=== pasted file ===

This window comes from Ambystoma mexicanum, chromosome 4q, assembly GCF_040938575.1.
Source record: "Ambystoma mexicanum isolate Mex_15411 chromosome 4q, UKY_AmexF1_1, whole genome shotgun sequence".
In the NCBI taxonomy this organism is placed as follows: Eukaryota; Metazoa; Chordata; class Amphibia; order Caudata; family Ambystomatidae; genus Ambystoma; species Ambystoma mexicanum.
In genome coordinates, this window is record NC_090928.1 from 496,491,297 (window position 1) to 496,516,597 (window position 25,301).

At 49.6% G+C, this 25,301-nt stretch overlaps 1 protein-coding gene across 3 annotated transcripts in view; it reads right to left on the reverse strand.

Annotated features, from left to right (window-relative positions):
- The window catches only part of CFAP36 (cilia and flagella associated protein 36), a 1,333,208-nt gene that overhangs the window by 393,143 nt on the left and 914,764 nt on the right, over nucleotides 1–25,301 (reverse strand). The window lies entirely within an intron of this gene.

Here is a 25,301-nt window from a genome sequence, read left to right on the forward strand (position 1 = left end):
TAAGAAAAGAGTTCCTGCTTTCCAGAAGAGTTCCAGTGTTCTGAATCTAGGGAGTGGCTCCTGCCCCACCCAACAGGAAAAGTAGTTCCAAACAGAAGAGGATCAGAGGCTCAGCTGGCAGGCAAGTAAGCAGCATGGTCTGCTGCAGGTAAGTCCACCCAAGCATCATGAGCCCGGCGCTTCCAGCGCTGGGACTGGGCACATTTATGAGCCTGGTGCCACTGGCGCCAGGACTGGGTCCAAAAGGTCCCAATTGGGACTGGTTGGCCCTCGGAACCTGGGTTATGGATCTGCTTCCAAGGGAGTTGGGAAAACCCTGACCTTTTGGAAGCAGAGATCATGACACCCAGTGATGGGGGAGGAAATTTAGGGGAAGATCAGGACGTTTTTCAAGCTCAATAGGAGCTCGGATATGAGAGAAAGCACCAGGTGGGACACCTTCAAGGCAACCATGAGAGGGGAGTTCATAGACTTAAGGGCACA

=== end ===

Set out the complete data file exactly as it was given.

This window comes from Ambystoma mexicanum, chromosome 4q, assembly GCF_040938575.1.
Source record: "Ambystoma mexicanum isolate Mex_15411 chromosome 4q, UKY_AmexF1_1, whole genome shotgun sequence".
In the NCBI taxonomy this organism is placed as follows: Eukaryota; Metazoa; Chordata; class Amphibia; order Caudata; family Ambystomatidae; genus Ambystoma; species Ambystoma mexicanum.
In genome coordinates, this window is record NC_090928.1 from 496,491,297 (window position 1) to 496,516,597 (window position 25,301).

At 49.6% G+C, this 25,301-nt stretch overlaps 1 protein-coding gene across 3 annotated transcripts in view; it reads right to left on the reverse strand.

Annotated features, from left to right (window-relative positions):
- The window catches only part of CFAP36 (cilia and flagella associated protein 36), a 1,333,208-nt gene that overhangs the window by 393,143 nt on the left and 914,764 nt on the right, over nucleotides 1–25,301 (reverse strand). The window lies entirely within an intron of this gene.

Here is a 25,301-nt window from a genome sequence, read left to right on the forward strand (position 1 = left end):
TAAGAAAAGAGTTCCTGCTTTCCAGAAGAGTTCCAGTGTTCTGAATCTAGGGAGTGGCTCCTGCCCCACCCAACAGGAAAAGTAGTTCCAAACAGAAGAGGATCAGAGGCTCAGCTGGCAGGCAAGTAAGCAGCATGGTCTGCTGCAGGTAAGTCCACCCAAGCATCATGAGCCCGGCGCTTCCAGCGCTGGGACTGGGCACATTTATGAGCCTGGTGCCACTGGCGCCAGGACTGGGTCCAAAAGGTCCCAATTGGGACTGGTTGGCCCTCGGAACCTGGGTTATGGATCTGCTTCCAAGGGAGTTGGGAAAACCCTGACCTTTTGGAAGCAGAGATCATGACACCCAGTGATGGGGGAGGAAATTTAGGGGAAGATCAGGACGTTTTTCAAGCTCAATAGGAGCTCGGATATGAGAGAAAGCACCAGGTGGGACACCTTCAAGGCAACCATGAGAGGGGAGTTCATAGACTTAAGGGCACA